Focusing on the future
SPRUCE PINE – A successful Mitchell High School graduate spoke to a group current Mitchell students – all with 4.0 grade point averages – about something with which everyone is familiar: failure.
Mitchell class of 2009 honors graduate Jacob Martinez told the 15 senior, 21 junior and 15 sophomore academic letter recipients at the 12th annual Ceremony of Excellence at First Baptist Church of Spruce Pine Thursday, May 11, that failure is what inspired him to be successful.
Martinez is the son of Jorge and Carol Martinez. He earned bachelor’s degrees in business administration and Spanish from Wake Forest University in 2013. He worked at an award-winning digital marketing firm in Winston-Salem before taking a job with Google in Ann Arbor, Michigan. He now lives in San Francisco and works in Google’s digital distribution service Google Play and is involved in the company’s diversity and inclusion efforts.
“It might be easy to look at my life and think things have been very easy for me; that being smart got me to where I am right now,” Martinez said. “But let me be the first to tell you that’s not the case. I’m here to tell you about something you probably haven’t had to think about much since you’re here – you are strong achievers, great performers with high honors and great grades – and it’s something I didn’t have to think about until I left Mitchell County and the reason that I am successful, and that’s the experience I have with failure.”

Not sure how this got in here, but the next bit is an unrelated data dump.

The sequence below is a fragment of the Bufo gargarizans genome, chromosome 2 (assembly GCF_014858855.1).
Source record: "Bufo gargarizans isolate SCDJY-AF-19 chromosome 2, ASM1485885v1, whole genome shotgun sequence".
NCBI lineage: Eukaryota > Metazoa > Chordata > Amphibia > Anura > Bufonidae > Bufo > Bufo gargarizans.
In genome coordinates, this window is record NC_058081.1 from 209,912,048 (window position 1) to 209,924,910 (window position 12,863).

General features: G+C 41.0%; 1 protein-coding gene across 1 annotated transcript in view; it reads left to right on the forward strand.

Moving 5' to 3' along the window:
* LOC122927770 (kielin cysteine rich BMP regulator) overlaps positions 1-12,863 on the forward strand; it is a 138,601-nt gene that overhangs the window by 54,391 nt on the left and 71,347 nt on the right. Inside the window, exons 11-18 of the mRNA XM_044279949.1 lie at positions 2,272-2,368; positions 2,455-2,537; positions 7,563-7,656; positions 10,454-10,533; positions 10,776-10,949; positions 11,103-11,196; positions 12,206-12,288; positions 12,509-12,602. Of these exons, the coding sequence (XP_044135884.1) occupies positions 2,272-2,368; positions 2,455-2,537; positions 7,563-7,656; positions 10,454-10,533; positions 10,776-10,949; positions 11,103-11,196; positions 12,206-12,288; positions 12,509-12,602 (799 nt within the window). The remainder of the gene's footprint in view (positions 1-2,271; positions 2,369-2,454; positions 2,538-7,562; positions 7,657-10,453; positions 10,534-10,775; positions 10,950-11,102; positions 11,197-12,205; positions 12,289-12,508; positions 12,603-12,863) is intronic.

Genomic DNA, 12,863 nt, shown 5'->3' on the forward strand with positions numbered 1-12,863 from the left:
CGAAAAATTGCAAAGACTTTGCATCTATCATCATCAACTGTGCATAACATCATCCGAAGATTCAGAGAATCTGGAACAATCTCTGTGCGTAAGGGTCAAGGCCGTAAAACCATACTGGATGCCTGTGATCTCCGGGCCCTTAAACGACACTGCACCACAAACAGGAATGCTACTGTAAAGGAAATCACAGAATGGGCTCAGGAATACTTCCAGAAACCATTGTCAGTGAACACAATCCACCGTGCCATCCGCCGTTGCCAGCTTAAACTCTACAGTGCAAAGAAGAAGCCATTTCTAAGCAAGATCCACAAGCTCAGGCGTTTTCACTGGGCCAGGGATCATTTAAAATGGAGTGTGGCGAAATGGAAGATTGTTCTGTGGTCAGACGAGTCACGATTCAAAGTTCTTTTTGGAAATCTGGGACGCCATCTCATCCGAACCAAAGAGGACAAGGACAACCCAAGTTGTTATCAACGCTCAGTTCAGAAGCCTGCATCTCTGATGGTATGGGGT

Martinez said without failure, one will not know what success is and that overcoming failure teaches a person what he or she is made of. He shared three numbers he uses that help him deal with failure: two, 59 and 120. The No. 2 was scribbled at the top of the first test Martinez took at Wake Forest and indicated he failed.
“I’m pretty sure I only got the two points for putting my name on that test,” he said. “The next test came around and I failed it. I was devastated. I needed this course – it was calculus – and without it I couldn’t get into business school.”
After being tutored Martinez ultimately failed the course.
“I was upset, but I was determined,” he said. “During winter break I read ‘Calculus for Dummies’ and when I took the class again I made a B minus. It wasn’t perfect, but it was what I needed in that situation. I wasn’t intelligence that helped me through this, it was grit.”
The second number was 59, the jersey number of Carolina Panthers linebacker Luke Keuchly, after who Martinez said he models his preparation efforts and the third number is 120, which a Google initiative where employees spend 20 percent of their time working on projects, such as Google Cardboard and self-driving cars.
“To make these projects work, you have to give 100 percent,” he said. “But, you also have to give 20 percent more to make it successful. To get where I am I have had to give 120 percent each and every day.”
When he applied at Google three years ago he had already been turned down for a job once he was taking a risk, he said.
“The risk of failure should not keep you from trying,” he said. “If we don’t try to do the hard things, we won’t get better.”
MITCHELL HIGH SCHOOL ACADEMIC LETTER RECIPIENTS
Students must have a cumulative grade point average of 4.0 or better, no suspensions and no more than three minor discipline referrals in the past year to be considered for an academic letter.
Mitchell High School 2017 Academic Letter Scholars
Class of 2017
Ashlyn van Brederode*
* - denotes four-year Academic Letter Scholar
Class of 2018
Class of 2019
Class of 2020
(Freshman received a certificate)
Kirsten van Brederode
Allison Blake Suddreth